The Coordinator added "This study is showcase to accountability from the Commission. The findings will inform all relevant stakeholders and contribute to our future policy orientation. Further, we will ensure that our funding efforts better reflect our policy priorities and strengthen issues that have received less focus in the past. Most importantly the findings will help in ensuring that our efforts lead to impact. The European Commission will continue to support financially such efforts against trafficking in human beings: efforts to protect the victims, prosecute the perpetrators and prevent the crime from happening in the first place".

Oľga ALGAYEROVÁ, Ambassador at the Permanent Mission of the Slovak Republic to the International Organisations in Vienna underlined "The Slovak Republic as the presiding country of the Council of the European Union considers combating trafficking in human beings as one of the important areas, where solutions are not possible without jointly agreed solutions that have to be sustainable. Slovakia transformed the main conceptual ideas of the EU Strategy towards the Eradication of Trafficking in Human Beings 2012-2016 in its national program and action plan to combat trafficking in human beings (2015-2018), which directs all activities of public sector in cooperation with non-governmental organizations in this area. We are very pleased that during the Slovak Presidency of the Council of the European Union we have the opportunity to express our support for the development of future policy orientation at EU level to combat human trafficking, which will be meaningful continuation of the efforts to tackle trafficking in human beings as a whole and to respond to emerging trends and needs in this area."

Michèle Ramis, Ambassador of France in charge of transnational organised crime underscored that "The 10th EU Anti-Trafficking day provides a good opportunity to take stock of the situation regarding human trafficking. We support the efforts and work of the EU Anti-Trafficking Coordinator, Dr. Vassiliadou, to implement the EU policy in this field. France is strongly committed in combating all forms of human trafficking, through the implementation of a national action plan, in discouraging the demand, protecting the victims and fighting against the traffickers. Due to the gender dimension of the THB, France is particularly involved in fighting against sexual exploitation. France has recently adopted a law to strengthen the fight against the “prostitutional system”, which is a contribution to the fight against human trafficking. France also prioritizes addressing trafficking of minors, especially in order to assure their best protection".

Elisabeth Tichy-Fisslberger, Ambassador and National Coordinator on Combatting Human Trafficking of Austria noted that "International reports suggest increased vulnerability of migrants and refugees, particularly unaccompanied minors, to become victims of trafficking. However, there still is little evidence, additional efforts have to be undertaken to get a clearer picture. Austria puts a particular focus on sensitization and awareness raising of professional groups who get in contact with potential victims among migrants and refugees and will prioritize the issue of trafficking in the context of crises driven migration, not only at a public event on 21 October on the occasion of the EU Anti-Trafficking Day, but also during its OSCE Chairmanship in 2017".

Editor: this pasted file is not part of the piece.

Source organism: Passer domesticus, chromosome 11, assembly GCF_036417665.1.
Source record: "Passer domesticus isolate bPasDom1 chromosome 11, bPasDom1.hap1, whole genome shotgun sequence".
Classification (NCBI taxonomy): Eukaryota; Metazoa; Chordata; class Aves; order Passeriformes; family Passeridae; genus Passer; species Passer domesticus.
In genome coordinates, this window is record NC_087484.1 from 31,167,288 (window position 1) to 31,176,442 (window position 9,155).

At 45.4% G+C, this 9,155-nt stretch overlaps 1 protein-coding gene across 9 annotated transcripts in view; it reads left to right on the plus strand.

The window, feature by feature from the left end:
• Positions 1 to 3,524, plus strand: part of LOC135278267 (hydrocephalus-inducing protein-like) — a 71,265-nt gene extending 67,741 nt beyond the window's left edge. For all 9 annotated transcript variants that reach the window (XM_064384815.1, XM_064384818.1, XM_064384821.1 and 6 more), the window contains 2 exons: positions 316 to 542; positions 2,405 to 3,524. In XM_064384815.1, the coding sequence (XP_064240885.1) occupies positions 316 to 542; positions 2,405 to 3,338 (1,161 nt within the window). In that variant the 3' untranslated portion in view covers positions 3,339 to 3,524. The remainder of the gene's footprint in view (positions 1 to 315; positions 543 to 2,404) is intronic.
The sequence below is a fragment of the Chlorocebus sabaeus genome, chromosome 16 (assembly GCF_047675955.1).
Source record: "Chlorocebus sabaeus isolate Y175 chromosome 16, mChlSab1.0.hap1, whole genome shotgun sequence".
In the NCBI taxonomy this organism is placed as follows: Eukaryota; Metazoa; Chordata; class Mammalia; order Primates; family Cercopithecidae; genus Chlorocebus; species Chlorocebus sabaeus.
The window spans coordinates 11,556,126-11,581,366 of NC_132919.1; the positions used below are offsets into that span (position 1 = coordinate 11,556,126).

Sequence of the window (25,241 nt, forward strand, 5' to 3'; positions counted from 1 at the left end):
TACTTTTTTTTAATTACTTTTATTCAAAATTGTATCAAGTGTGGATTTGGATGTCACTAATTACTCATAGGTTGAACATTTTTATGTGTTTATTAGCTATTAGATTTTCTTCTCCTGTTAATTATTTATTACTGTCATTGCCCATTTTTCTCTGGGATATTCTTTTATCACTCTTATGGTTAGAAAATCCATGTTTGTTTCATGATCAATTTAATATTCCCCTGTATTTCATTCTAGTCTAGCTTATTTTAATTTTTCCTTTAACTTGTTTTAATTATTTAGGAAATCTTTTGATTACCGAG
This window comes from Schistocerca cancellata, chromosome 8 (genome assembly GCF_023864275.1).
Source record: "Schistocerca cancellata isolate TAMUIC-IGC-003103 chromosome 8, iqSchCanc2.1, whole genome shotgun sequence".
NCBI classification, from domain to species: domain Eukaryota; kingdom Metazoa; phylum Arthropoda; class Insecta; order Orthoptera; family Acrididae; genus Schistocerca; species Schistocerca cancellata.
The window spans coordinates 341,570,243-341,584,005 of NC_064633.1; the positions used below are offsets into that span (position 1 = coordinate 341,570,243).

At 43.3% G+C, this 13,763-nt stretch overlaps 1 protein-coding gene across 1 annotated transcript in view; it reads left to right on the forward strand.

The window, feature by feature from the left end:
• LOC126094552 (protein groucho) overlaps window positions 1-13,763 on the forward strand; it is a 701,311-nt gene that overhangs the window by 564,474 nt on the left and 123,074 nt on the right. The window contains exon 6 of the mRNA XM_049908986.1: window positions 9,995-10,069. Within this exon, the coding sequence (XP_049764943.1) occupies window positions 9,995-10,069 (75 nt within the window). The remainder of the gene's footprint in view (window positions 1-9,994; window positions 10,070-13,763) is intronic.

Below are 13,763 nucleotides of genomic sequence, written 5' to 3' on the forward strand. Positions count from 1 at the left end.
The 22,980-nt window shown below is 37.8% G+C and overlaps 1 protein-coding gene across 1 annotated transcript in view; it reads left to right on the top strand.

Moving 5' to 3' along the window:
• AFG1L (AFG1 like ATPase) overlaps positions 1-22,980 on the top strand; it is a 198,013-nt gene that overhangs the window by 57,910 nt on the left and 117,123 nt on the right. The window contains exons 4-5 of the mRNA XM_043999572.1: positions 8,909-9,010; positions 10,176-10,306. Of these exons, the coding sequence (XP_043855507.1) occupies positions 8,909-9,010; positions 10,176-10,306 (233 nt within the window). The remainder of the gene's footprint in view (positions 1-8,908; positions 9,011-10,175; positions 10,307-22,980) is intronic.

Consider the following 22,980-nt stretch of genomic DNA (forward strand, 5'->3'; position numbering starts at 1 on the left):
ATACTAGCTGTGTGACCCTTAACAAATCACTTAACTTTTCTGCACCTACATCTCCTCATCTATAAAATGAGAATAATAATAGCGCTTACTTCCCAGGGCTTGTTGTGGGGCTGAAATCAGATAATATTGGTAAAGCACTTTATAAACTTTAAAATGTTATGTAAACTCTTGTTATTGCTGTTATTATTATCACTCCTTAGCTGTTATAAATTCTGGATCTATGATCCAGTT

Per-Anders Sunesson, Ambassador of Sweden in charge of combatting trafficking in human beings stressed that "in his capacity as Ambassador he promotes and advocates for the Nordic model regarding the prohibition of buying sex as an effective instrument to fight trafficking for sexual exploitation, to enhance gender equality and strengthen human rights".

The works of the 8th Conference of Parties will continue until 21 October.

Please check also:

DGs - Migration and Home Affairs - What's new -

Available at: http://ec.europa.eu/dgs/home-affairs/what-is-new/news/news/2016/20161017_1_en.htm

European Commission - Press release, Brussels, 17 October 2016

The European Commission marks the 10th EU Anti-Trafficking Day today urging a reinvigoration of joint efforts across the Union to eradicate trafficking in human beings.

Trafficking in human beings is a grave violation of human rights and a serious form of organised crime. Important momentum was created with the adoption of the Anti-Trafficking Directive and the EU Anti-Trafficking Strategy, and Member States have been stepping up their efforts to effectively contribute to the prevention and combatting of this crime as well as providing adequate protection and assistance to the victims. On the occasion of the 10th EU Anti-Trafficking Day, the European Commission is today presenting a comprehensive policy review of anti-trafficking projects funded by the Commission between 2004 and 2015, while public authorities, civil society and citizens organise and participate in events all across Europe to mobilize social awareness. This review is one of the last remaining of the 40 priority actions enlisted in the EU Anti-Trafficking Strategy, which comes to an end in 2016.